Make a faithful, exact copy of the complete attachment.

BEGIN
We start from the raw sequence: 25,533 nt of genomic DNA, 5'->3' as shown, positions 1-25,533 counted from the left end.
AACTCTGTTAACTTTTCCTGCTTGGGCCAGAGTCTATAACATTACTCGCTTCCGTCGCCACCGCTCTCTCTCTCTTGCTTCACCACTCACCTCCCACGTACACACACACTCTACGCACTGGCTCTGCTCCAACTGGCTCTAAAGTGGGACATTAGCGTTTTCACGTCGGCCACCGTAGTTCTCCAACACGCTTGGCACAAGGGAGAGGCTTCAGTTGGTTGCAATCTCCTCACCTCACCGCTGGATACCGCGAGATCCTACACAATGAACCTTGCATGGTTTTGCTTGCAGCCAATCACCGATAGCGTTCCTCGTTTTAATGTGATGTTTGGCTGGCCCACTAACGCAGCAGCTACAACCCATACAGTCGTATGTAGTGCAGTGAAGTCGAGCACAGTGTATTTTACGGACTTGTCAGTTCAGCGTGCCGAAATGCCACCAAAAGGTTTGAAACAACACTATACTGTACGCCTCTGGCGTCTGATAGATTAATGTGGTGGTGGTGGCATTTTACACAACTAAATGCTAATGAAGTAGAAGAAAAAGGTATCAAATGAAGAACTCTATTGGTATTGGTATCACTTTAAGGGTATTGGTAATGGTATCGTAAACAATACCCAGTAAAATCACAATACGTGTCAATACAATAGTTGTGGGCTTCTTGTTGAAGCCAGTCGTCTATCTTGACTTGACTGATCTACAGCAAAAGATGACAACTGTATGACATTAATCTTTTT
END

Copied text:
We start from the raw sequence: 25,533 nt of genomic DNA, 5'->3' as shown, positions 1-25,533 counted from the left end.
AACTCTGTTAACTTTTCCTGCTTGGGCCAGAGTCTATAACATTACTCGCTTCCGTCGCCACCGCTCTCTCTCTCTTGCTTCACCACTCACCTCCCACGTACACACACACTCTACGCACTGGCTCTGCTCCAACTGGCTCTAAAGTGGGACATTAGCGTTTTCACGTCGGCCACCGTAGTTCTCCAACACGCTTGGCACAAGGGAGAGGCTTCAGTTGGTTGCAATCTCCTCACCTCACCGCTGGATACCGCGAGATCCTACACAATGAACCTTGCATGGTTTTGCTTGCAGCCAATCACCGATAGCGTTCCTCGTTTTAATGTGATGTTTGGCTGGCCCACTAACGCAGCAGCTACAACCCATACAGTCGTATGTAGTGCAGTGAAGTCGAGCACAGTGTATTTTACGGACTTGTCAGTTCAGCGTGCCGAAATGCCACCAAAAGGTTTGAAACAACACTATACTGTACGCCTCTGGCGTCTGATAGATTAATGTGGTGGTGGTGGCATTTTACACAACTAAATGCTAATGAAGTAGAAGAAAAAGGTATCAAATGAAGAACTCTATTGGTATTGGTATCACTTTAAGGGTATTGGTAATGGTATCGTAAACAATACCCAGTAAAATCACAATACGTGTCAATACAATAGTTGTGGGCTTCTTGTTGAAGCCAGTCGTCTATCTTGACTTGACTGATCTACAGCAAAAGATGACAACTGTATGACATTAATCTTTTT